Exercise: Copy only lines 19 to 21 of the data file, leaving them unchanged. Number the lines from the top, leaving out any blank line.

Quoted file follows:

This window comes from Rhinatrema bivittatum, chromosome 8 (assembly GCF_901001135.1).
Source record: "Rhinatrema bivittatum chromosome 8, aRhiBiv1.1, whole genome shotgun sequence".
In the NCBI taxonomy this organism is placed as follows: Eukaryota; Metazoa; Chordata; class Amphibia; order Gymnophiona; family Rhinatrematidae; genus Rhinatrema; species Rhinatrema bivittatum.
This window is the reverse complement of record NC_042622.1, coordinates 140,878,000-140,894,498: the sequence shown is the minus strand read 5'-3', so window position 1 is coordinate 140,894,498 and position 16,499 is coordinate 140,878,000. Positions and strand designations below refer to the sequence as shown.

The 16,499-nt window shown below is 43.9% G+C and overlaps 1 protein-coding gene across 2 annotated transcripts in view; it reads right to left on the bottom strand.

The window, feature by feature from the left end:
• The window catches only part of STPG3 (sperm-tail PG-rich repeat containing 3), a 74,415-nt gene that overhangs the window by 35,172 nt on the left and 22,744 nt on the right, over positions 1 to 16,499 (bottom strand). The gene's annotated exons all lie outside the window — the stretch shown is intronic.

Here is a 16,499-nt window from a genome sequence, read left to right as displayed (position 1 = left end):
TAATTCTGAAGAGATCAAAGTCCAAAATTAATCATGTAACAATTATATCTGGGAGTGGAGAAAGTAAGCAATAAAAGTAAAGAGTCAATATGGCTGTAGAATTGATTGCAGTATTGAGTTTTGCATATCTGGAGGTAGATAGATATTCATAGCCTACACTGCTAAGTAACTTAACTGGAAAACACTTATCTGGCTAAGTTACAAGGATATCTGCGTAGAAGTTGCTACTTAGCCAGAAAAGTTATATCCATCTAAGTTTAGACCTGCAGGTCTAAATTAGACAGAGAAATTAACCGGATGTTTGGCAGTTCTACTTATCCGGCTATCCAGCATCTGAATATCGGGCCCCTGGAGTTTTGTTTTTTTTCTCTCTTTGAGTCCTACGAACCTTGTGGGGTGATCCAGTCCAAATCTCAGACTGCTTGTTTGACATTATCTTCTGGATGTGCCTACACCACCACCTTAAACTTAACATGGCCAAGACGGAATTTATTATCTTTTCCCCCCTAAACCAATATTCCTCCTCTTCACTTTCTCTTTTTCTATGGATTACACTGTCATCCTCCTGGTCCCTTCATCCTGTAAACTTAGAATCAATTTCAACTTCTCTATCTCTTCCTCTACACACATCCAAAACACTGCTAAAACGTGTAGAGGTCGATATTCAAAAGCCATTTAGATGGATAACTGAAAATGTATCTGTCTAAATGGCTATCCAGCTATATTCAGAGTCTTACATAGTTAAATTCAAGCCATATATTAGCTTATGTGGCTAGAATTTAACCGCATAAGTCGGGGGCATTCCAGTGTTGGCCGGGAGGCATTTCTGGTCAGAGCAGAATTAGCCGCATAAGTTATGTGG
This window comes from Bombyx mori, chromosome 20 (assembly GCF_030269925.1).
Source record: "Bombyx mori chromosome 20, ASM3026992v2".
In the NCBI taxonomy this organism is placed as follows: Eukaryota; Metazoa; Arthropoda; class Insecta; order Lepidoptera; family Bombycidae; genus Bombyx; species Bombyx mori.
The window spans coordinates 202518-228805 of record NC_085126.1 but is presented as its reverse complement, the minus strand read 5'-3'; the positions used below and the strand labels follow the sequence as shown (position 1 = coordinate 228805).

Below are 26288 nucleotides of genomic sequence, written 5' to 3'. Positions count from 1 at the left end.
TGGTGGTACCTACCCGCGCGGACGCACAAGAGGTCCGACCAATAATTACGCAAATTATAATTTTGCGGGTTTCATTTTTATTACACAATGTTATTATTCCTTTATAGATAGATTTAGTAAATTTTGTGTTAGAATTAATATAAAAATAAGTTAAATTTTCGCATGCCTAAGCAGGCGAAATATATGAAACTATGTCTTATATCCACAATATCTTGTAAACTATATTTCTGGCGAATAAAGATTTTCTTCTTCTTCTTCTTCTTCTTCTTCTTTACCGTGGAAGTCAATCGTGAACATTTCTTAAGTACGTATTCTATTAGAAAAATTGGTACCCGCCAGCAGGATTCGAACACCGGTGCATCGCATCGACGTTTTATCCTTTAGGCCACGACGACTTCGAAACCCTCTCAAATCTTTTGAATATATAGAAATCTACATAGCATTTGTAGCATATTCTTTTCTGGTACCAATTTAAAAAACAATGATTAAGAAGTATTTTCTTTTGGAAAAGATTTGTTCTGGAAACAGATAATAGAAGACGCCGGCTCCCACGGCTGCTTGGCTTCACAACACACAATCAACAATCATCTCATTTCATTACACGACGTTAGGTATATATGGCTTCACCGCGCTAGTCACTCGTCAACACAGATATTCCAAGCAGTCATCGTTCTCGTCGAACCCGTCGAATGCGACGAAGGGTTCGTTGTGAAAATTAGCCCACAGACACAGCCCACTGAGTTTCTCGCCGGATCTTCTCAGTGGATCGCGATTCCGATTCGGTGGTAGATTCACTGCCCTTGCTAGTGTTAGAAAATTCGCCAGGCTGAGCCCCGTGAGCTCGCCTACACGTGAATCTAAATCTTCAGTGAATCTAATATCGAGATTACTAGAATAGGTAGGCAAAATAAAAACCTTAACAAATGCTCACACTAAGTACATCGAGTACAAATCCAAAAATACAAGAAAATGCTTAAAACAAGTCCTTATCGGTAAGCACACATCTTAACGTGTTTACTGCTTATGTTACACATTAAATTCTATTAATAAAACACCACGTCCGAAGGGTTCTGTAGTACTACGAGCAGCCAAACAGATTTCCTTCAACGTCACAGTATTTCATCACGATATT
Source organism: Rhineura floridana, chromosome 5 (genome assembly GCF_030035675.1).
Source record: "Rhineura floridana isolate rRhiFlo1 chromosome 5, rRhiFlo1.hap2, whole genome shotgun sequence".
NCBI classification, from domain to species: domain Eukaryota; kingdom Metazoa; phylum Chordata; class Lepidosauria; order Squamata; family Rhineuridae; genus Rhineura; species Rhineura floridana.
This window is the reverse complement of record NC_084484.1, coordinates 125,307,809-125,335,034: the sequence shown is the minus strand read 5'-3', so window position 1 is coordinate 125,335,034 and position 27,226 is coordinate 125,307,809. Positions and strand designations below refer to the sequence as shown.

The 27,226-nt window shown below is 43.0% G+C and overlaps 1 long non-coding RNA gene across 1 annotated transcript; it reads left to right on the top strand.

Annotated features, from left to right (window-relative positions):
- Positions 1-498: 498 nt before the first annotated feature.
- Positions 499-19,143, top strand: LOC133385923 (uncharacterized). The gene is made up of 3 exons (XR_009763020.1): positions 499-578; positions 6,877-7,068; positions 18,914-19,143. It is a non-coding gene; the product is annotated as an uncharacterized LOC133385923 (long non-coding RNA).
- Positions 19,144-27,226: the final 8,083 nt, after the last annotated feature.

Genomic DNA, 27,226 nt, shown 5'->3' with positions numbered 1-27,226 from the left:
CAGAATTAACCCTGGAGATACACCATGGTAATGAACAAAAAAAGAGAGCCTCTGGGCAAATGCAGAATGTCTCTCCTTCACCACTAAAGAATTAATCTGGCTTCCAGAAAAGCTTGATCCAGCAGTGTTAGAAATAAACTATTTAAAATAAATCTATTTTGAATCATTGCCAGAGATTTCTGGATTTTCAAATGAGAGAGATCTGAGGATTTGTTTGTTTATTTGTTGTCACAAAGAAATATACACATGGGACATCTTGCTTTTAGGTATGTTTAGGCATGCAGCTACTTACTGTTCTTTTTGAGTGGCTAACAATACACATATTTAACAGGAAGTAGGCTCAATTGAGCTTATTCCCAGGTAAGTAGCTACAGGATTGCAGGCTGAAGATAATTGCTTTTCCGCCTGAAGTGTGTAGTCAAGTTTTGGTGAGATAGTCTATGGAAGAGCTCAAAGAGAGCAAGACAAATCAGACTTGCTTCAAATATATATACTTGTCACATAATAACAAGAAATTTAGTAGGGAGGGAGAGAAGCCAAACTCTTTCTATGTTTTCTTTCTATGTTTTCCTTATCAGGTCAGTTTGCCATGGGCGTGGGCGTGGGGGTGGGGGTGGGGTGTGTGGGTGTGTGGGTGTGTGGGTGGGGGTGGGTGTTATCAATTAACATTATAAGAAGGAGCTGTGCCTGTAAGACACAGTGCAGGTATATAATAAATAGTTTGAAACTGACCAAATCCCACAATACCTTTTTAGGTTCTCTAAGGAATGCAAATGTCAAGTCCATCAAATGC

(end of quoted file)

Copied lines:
This window is the reverse complement of record NC_084484.1, coordinates 125,307,809-125,335,034: the sequence shown is the minus strand read 5'-3', so window position 1 is coordinate 125,335,034 and position 27,226 is coordinate 125,307,809. Positions and strand designations below refer to the sequence as shown.

The 27,226-nt window shown below is 43.0% G+C and overlaps 1 long non-coding RNA gene across 1 annotated transcript; it reads left to right on the top strand.

Annotated features, from left to right (window-relative positions):